Language & Culture

Culture is a defining feature of a our identity. It contributes to how we see ourselves and the groups with which we identify.

If you think about all the ways that a group of people live, and how those ways are passed on from one generation to the next, that is culture. When a group of people share a culture, it bonds the members of the group together and creates a sense of belonging.

Some of the aspects of culture are: food, clothing, music, celebrations, religion, histories and language.

Language is intrinsic to how culture is expressed. If we want to preserve cultural heritage and identity, maintaining the languages of the various ethnic and cultural groups is essential. The loss of language means the loss of culture and identity. Unfortunately, a large number of the world’s languages have already been lost with the processes of colonisation and migration.

The greatest threat to linguistic diversity is the perceived dominance of a small handful of languages, including English. These widely-spoken languages currently play the largest roles in commerce and communication.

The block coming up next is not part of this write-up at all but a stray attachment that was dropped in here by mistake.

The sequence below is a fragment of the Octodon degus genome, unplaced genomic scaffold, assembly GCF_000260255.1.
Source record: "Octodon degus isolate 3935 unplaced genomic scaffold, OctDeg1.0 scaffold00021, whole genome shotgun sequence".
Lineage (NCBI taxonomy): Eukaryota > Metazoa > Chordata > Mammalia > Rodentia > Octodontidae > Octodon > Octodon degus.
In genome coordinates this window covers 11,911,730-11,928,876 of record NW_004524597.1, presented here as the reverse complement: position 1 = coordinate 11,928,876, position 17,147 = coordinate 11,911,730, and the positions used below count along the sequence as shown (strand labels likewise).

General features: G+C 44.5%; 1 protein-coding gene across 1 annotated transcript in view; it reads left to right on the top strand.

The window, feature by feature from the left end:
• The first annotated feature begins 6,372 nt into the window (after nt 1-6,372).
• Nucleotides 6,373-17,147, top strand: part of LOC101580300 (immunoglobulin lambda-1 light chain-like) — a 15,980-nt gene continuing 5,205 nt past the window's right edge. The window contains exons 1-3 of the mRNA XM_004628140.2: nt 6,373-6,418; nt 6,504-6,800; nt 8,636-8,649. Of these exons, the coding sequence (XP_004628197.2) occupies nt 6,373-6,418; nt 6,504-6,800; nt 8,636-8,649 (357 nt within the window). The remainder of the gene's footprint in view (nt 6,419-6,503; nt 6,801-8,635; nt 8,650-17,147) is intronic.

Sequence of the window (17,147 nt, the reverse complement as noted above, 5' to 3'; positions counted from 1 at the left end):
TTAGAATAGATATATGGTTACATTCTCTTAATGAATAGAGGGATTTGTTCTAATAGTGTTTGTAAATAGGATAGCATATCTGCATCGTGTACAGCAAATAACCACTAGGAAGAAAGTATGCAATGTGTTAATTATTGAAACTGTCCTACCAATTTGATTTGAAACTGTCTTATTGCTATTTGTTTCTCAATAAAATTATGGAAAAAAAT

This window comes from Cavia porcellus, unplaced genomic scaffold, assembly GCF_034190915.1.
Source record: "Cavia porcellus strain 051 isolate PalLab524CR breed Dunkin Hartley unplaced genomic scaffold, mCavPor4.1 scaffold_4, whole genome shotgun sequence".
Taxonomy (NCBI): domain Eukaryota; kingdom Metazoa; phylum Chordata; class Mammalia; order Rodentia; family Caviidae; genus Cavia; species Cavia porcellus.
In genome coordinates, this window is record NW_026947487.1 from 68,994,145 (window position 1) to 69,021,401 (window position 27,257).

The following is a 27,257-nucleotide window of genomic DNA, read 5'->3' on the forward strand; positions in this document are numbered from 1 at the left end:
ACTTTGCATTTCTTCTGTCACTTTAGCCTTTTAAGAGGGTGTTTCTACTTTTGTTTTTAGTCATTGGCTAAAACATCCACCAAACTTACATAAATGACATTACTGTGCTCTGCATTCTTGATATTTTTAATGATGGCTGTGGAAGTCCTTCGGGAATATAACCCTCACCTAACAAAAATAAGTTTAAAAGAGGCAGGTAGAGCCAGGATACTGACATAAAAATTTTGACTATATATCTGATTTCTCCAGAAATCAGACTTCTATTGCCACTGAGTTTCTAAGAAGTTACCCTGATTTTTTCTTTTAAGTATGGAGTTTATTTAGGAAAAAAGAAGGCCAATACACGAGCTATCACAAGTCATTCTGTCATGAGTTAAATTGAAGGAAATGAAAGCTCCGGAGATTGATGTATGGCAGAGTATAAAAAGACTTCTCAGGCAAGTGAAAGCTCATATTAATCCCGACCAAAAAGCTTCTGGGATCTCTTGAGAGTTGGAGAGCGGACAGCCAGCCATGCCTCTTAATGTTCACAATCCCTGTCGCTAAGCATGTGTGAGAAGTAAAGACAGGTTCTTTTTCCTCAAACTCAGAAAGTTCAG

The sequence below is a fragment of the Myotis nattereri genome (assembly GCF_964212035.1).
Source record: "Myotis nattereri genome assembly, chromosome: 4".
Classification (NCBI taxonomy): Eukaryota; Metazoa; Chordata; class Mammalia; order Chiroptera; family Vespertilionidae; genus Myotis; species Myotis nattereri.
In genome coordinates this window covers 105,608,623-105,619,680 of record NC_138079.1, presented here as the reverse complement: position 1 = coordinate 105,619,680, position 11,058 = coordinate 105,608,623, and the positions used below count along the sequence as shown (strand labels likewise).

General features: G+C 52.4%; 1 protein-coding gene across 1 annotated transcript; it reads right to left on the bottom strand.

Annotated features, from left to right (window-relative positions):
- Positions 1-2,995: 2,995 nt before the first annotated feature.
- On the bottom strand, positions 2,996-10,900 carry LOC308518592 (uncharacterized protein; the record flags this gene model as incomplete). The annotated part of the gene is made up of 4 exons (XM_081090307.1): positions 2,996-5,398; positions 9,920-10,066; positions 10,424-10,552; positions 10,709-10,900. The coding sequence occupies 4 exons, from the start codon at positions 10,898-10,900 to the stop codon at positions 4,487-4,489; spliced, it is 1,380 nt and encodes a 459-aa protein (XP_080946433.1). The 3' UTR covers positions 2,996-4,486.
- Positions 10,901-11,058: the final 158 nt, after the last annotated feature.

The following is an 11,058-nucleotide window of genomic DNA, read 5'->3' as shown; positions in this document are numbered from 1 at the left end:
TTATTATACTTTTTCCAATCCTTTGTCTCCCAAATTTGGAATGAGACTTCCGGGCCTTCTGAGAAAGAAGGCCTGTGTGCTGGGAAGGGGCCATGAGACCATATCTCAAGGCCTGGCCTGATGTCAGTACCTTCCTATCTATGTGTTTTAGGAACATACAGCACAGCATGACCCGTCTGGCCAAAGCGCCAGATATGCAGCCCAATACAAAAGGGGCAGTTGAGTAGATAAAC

Esperanto, the international language, is a solution that allows all speakers of all languages to co-exist and cooperate on an equal ground. Speakers of Esperanto can experience authentic communication with people from all over the world, without one person imposing any cultural requirement on the other.

However, Esperanto is not designed to replace any language, but to be an easy-to-learn “bridge” language. It can even used to encourage and help people to learn other languages.

The Esperanto Federation of NSW, based at Esperanto House, runs regular events that present and promote cultural and linguistic diversity.

Past events have showcased:
• Russian
• Japanese
• Dutch
• Greek
• Portuguese
• Croatian

Future events will include:
• Polish
• Korean
• German
… and others.

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